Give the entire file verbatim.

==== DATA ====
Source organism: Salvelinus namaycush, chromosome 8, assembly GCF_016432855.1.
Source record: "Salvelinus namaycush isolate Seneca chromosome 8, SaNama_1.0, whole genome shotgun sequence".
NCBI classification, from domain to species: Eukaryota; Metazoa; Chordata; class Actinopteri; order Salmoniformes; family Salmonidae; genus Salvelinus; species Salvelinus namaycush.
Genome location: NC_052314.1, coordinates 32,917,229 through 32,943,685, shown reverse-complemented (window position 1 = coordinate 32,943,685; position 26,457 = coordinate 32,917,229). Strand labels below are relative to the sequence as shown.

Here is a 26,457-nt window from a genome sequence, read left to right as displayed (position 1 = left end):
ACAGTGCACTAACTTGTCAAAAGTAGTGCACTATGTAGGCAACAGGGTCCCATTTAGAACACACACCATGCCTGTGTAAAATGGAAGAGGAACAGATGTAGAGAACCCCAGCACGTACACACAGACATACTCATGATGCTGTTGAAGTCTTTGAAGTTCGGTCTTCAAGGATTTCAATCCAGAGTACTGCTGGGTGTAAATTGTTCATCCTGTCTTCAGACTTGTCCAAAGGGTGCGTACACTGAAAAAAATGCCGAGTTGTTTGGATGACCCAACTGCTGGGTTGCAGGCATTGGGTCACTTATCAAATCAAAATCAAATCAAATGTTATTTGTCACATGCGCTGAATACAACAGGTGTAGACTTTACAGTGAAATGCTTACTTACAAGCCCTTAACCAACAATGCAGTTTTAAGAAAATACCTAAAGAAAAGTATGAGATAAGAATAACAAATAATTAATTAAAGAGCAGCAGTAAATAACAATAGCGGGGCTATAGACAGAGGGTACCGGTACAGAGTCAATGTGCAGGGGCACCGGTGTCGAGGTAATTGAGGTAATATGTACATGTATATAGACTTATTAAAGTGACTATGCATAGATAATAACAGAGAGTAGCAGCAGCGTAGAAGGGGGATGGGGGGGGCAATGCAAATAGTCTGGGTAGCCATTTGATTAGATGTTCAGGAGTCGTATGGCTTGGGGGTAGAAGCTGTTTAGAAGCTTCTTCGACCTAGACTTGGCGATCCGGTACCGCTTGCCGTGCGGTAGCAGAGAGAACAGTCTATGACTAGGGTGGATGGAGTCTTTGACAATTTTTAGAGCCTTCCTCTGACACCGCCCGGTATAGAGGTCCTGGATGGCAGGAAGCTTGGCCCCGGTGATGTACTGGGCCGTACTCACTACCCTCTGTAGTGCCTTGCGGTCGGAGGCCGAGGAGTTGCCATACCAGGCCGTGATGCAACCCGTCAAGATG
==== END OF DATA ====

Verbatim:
Source organism: Salvelinus namaycush, chromosome 8, assembly GCF_016432855.1.
Source record: "Salvelinus namaycush isolate Seneca chromosome 8, SaNama_1.0, whole genome shotgun sequence".
NCBI classification, from domain to species: Eukaryota; Metazoa; Chordata; class Actinopteri; order Salmoniformes; family Salmonidae; genus Salvelinus; species Salvelinus namaycush.
Genome location: NC_052314.1, coordinates 32,917,229 through 32,943,685, shown reverse-complemented (window position 1 = coordinate 32,943,685; position 26,457 = coordinate 32,917,229). Strand labels below are relative to the sequence as shown.

Here is a 26,457-nt window from a genome sequence, read left to right as displayed (position 1 = left end):
ACAGTGCACTAACTTGTCAAAAGTAGTGCACTATGTAGGCAACAGGGTCCCATTTAGAACACACACCATGCCTGTGTAAAATGGAAGAGGAACAGATGTAGAGAACCCCAGCACGTACACACAGACATACTCATGATGCTGTTGAAGTCTTTGAAGTTCGGTCTTCAAGGATTTCAATCCAGAGTACTGCTGGGTGTAAATTGTTCATCCTGTCTTCAGACTTGTCCAAAGGGTGCGTACACTGAAAAAAATGCCGAGTTGTTTGGATGACCCAACTGCTGGGTTGCAGGCATTGGGTCACTTATCAAATCAAAATCAAATCAAATGTTATTTGTCACATGCGCTGAATACAACAGGTGTAGACTTTACAGTGAAATGCTTACTTACAAGCCCTTAACCAACAATGCAGTTTTAAGAAAATACCTAAAGAAAAGTATGAGATAAGAATAACAAATAATTAATTAAAGAGCAGCAGTAAATAACAATAGCGGGGCTATAGACAGAGGGTACCGGTACAGAGTCAATGTGCAGGGGCACCGGTGTCGAGGTAATTGAGGTAATATGTACATGTATATAGACTTATTAAAGTGACTATGCATAGATAATAACAGAGAGTAGCAGCAGCGTAGAAGGGGGATGGGGGGGGCAATGCAAATAGTCTGGGTAGCCATTTGATTAGATGTTCAGGAGTCGTATGGCTTGGGGGTAGAAGCTGTTTAGAAGCTTCTTCGACCTAGACTTGGCGATCCGGTACCGCTTGCCGTGCGGTAGCAGAGAGAACAGTCTATGACTAGGGTGGATGGAGTCTTTGACAATTTTTAGAGCCTTCCTCTGACACCGCCCGGTATAGAGGTCCTGGATGGCAGGAAGCTTGGCCCCGGTGATGTACTGGGCCGTACTCACTACCCTCTGTAGTGCCTTGCGGTCGGAGGCCGAGGAGTTGCCATACCAGGCCGTGATGCAACCCGTCAAGATG